Immediately following launch, the charge signal V,, at point B starts to rise and will reach threshold level in a prescribed time interval. At the same time, the atmospheric sense signal V, at point A is rapidly falling because the temperature sensor T has been exposed to the atmospheric environment. The thermal response of the atmospheric temperature sensing thermistor T,, must be fast enough that the temperature sense signal V, at point A drops below actuation level before the time delay charge signal V at point B can reach threshold level. The time constant R C, of the charge signal V, is established by selective choice of the capacitor C, and resistor R, values. The time constant is made long enough to accommodate the thermal response of the atmospheric temperature sensor but at the same time short enough that the explosive device can function in its intended manner. For example, the charge time constant would be made 5 or 6 seconds if experience shows the thermal response of the atmospheric temperature sensor T allows the sense signal V, to go below actuation level within 2 or 3 seconds. The time delay charge signal, V at point B is therefore the safety factor because it enables or disables the transistor 15 and the atmospheric sense signal, V,,, at point A is the prime triggering factor.

Finally, the explosive device ignites when a specified amount of supply power is gated into the firing squib 18. The positive-going pulse at signal point D, as the UJT l6 triggers into conduction, causes the anode-cathode section of the SCR 17 to switch into heavy conduction and latch. This causes essentially the entire supply voltage between the positive and further function.

The switch 13 must be of a type that is actuated inertially or is spring loaded and actuates as the explosive device clears its holder, if a continuously live batter is used. Otherwise, the battery 10 must initially be inert, then become activated by an electrical means received from the aircraft during launch, or by a mechanical means inertially during launch from the aircraft.

It is expected that the ambient temperature of the explosive device will remain relatively constant after launch due to its mass and configuration. The thermal response of the stabilizing thermistor T, therefore does not need to be rapid like the requirement of the atmospheric temperature sensor. The

value of resistor R is chosen while adjusting and testing the accuracy of the atmospheric temperature sensor over a wide range of ambient temperature change. Potentiometer 14 is adjust'ed to cause triggering at a specific desired atmospheric temperature which must be done before the firing contrivance is introduced into the explosive device.

What is claimed is:

l. A temperature sensing firing device for use in an environment comprising;

switch means having an input and output;

time delay means operatively connected to said switch means for biasing said switch means off for a predeter mined time interval after said device is released into a cold environment;

input signal means connected to the input of said switch means operative to sense the environmental temperature and output a signal therefrom that varies in accordance with the environmental temperature;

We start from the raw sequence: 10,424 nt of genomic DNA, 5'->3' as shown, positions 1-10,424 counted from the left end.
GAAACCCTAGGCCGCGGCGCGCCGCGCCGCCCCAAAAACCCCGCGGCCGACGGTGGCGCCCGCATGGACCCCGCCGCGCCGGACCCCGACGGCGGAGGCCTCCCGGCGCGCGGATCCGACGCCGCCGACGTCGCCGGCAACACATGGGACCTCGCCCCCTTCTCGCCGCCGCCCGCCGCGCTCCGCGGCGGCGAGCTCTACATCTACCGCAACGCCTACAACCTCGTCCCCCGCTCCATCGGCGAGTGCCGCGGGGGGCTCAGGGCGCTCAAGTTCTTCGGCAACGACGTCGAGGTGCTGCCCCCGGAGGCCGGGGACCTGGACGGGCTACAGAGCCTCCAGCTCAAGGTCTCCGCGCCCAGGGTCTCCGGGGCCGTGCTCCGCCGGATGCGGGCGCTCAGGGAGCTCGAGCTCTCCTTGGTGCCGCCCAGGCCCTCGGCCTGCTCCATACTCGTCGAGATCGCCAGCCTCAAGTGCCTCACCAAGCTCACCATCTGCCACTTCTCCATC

said switch means producing an output pulse when switched to an on condition; and

means operatively coupled to said switch means and responsive to said output pulse therefrom for causing initiation of the firing device.

2. A temperature sensing firing device as set forth in claim 1 wherein;

said input signal means comprises a thermistor responsive to changes in said environmental temperature.

3. A temperature sensing firing device as set forth in claim 2 and further including;

RF filter means connected between said input signal means and said switching means for filtering out RF signals in the environment.

4. A temperature sensing firing device as set forth in claim 1 and further including;

circuit stabilization means connected in series with said input signal means for compensating and linearising the output of said input signal means over a wide temperature range in the environment.

Patent Citations
Cited PatentFiling datePublication dateApplicantTitle
US3351016 *Dec 10, 1965Nov 7, 1967Universal Match CorpExplosive arming and firing system
US3559582 *Dec 27, 1968Feb 2, 1971Energy Conversion Devices IncSquib control circuit
Referenced by
Citing PatentFiling datePublication dateApplicantTitle
US4934268 *Jan 26, 1989Jun 19, 1990The United States Of America As Represented By The Secretary Of The ArmyWarhead initiation circuit
US6332399 *Apr 30, 1999Dec 25, 2001Daimlerchrysler AgIgniting element
US7644661Sep 6, 2000Jan 12, 2010Ps/Emc West, LlcNetworked electronic ordnance system
US7699003 *Sep 20, 2007Apr 20, 2010Junghans Microtec GmbhSafety and arming unit for the fuze of a projectile
US7752970 *Aug 12, 2004Jul 13, 2010Ps/Emc West, LlcNetworked electronic ordnance system
US7762189 *Jan 25, 2007Jul 27, 2010Pacific Scientific Energetic Materials CompanyNetworked pyrotechnic actuator incorporating high-pressure bellows
US8037823 *Jul 27, 2010Oct 18, 2011Pacific Scientific Energetic Materials CompanyNetworked pyrotechnic actuator incorporating high-pressure bellows
US8136448Jul 12, 2010Mar 20, 2012Pacific Scientific Energetic Materials Company (California), LLCNetworked electronic ordnance system
EP1626246A2 *Aug 11, 2005Feb 15, 2006PS/EMC West, LLCNetworked electronic ordnance system
Classifications
U.S. Classification102/220, 374/E03.2
International ClassificationG01K3/00, F42C11/00
Cooperative ClassificationG01K3/005, F42C11/00
European ClassificationG01K3/00C, F42C11/00